Welcome to 'Fine Lines', the Friday feature in which we give a sentimental, sometimes-critical, far more wizened look at the children's and YA books we loved in our youth. This week, writer / reviewer / blogger Lizzie Skurnick reads 'Flowers In The Attic', the 1979 story of a brother and sister who keep it all in the family.
Truly, when I was very young, way back in the 'fifties, I believed all of life would be like one long and perfect summer day. After all, it did start out that way. About a decade ago, bouncing around a seaside bookstore with my best friend, I ascertained with increasing horror that she had somehow managed to plow through the field of YA literature from the 19th through the 20th century without seeding any V.C. Andrews. "You have to read this!" I said, shaking Flowers in the Attic at her frantically, disturbing the other Eileen Fisher-clad patrons. "Uh-huh," she said, turning over some Alan Shapiro to read the back. "No, really!" I pressed. It is a testament to her forbearance that, after she passed on buying the book and I insisted on buying it FOR her, she suffered me enough to open it and read the first page. At which point she immediately ceased to respond to all communications until she had reached the last one.What is it that makes V.C. Andrews, and particularly Flowers in the Attic, so compelling? The story of Cathy Dollenganger, nee Foxworth, and her siblings, Chris, Cory, and Carrie, Flowers in the Attic is the compelling story of a family's betrayal and heartbreak, love and revenge, apparently. (See above.) More precisely, it is the story of a blond, Dresden-doll family torn apart after the death of a father — and a mother who sacrifices her own children to get a massive inheritance she finds she loves more than her own flesh and blood. WHY do I not have a successful career as a flap-copy writer? Anyway, when we meet the Dollenganger clan, they are in the waning days of their picture-perfect life. Cathy, at 12, is an aspiring ballerina, while Chris, her older brother, is a brainy know-it-all who delights in tormenting her. (More on that later.) The young twins, Carrie and Cory, are not that interesting. (They are twins, etc.) And the parents, Christopher and Corrine, are possessed of a shattering beauty as well as in icky, overarching sensuality:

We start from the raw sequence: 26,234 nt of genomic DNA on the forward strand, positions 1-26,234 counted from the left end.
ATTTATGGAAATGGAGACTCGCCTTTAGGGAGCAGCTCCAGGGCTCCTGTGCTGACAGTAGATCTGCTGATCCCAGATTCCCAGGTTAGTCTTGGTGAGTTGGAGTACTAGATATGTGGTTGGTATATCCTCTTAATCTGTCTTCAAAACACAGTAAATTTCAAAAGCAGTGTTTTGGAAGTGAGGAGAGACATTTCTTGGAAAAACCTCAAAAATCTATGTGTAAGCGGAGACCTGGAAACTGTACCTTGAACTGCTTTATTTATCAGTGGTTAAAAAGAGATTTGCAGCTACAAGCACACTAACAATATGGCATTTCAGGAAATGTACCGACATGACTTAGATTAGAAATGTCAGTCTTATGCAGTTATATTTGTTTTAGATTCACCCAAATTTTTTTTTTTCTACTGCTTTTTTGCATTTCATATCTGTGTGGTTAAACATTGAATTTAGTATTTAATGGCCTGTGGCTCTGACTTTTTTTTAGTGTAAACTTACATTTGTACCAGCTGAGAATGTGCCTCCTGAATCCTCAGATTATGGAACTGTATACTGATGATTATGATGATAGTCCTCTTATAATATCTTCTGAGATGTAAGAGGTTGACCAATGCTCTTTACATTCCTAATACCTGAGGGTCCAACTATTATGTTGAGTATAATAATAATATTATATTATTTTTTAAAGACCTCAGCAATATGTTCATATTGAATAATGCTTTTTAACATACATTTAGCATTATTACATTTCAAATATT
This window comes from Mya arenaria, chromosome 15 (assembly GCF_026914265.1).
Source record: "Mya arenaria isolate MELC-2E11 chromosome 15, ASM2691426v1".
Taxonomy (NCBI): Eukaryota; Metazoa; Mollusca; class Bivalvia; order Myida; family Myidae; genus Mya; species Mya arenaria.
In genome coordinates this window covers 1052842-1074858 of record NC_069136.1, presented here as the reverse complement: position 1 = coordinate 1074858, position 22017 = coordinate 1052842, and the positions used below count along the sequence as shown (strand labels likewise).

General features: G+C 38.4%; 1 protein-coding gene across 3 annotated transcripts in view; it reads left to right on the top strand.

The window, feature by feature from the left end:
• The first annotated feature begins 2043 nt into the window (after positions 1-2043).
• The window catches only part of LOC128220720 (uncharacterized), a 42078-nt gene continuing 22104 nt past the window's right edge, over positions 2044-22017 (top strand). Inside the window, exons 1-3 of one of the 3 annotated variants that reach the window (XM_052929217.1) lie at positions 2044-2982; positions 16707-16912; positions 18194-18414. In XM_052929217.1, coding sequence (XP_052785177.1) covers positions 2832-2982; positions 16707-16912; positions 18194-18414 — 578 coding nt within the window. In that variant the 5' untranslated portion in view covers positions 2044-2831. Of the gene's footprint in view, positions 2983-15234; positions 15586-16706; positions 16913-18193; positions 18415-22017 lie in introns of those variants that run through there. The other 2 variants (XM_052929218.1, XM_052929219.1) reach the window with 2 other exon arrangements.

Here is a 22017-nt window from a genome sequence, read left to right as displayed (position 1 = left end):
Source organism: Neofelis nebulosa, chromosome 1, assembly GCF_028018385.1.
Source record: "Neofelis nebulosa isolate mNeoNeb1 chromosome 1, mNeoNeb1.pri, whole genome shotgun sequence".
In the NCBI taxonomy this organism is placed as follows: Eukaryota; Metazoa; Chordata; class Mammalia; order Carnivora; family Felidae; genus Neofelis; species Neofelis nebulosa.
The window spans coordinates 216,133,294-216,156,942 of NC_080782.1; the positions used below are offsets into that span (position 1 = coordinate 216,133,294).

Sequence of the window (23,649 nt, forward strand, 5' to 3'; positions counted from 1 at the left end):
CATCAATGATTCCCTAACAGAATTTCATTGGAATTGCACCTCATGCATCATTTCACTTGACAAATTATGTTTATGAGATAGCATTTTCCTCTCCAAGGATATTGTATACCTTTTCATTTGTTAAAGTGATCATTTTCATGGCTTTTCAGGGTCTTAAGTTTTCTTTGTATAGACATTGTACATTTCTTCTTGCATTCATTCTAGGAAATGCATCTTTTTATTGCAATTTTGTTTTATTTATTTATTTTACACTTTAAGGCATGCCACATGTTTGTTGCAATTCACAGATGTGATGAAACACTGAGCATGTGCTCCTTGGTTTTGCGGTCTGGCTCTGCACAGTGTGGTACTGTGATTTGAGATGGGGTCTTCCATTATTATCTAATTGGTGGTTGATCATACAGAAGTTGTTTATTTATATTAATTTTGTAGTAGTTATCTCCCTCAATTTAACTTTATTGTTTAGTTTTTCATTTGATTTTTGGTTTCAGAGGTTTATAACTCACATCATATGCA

Our father was perfect. He stood six feed two, weighed 180 pounds, and his hair was thick and flaxen blond, and waved just enough to be perfect; his eyes were cerulean blue and sparkled with laughter...
Yada yada yada, await the yick:
His booming greeting rang out as soon as he put down his suitcase and briefcase. "Come greet me with kisses if you love me!"
Somewhere near the front door, my brother and I would be hiding, and after he'd called out his greeting, we'd dash out from behind a chair or the sofa to crash into his wide open arms, which seized us up at once and held us close, and he warmed our lips with his kisses. ....Love was a word lavished about in our home. "Do you love me? — For I most certainly love you; did you miss me? — Are you glad I'm home? — Did you think about me when I was gone? Every night? Did you toss and turn and wish I were behind you, holding you close? For if you didn't, Corrine, I might want to die."
BEST argument for fathers having to work such long hours in a coal mine they come home and start drinking in front of the T.V. immediately EVER. But Corrine, the mother — Cathy's model for womanity — is no better. Without any employment other than maintaining her beauty, she shows Cathy precisely how a woman grooms herself to maintain a husband's interest:
On Fridays, Momma spent half the day in the beauty parlour having her hair shampooed and set and her fingernails polished, and then she'sd come home to take a long bath in perfumed-oil water. I'd perch in her dressing-room, and watch her emerge in a filmy negligee. She's sit at her dressing-table to meticulously apply make-up. And I, so eager to learn, drank in everything she did to turn herself from just a pretty woman into a creature so ravishingly beautiful she didn't look real. The most amazing part of this was our father thought she DIDN'T wear makeup! He believed she was naturally a striking beauty.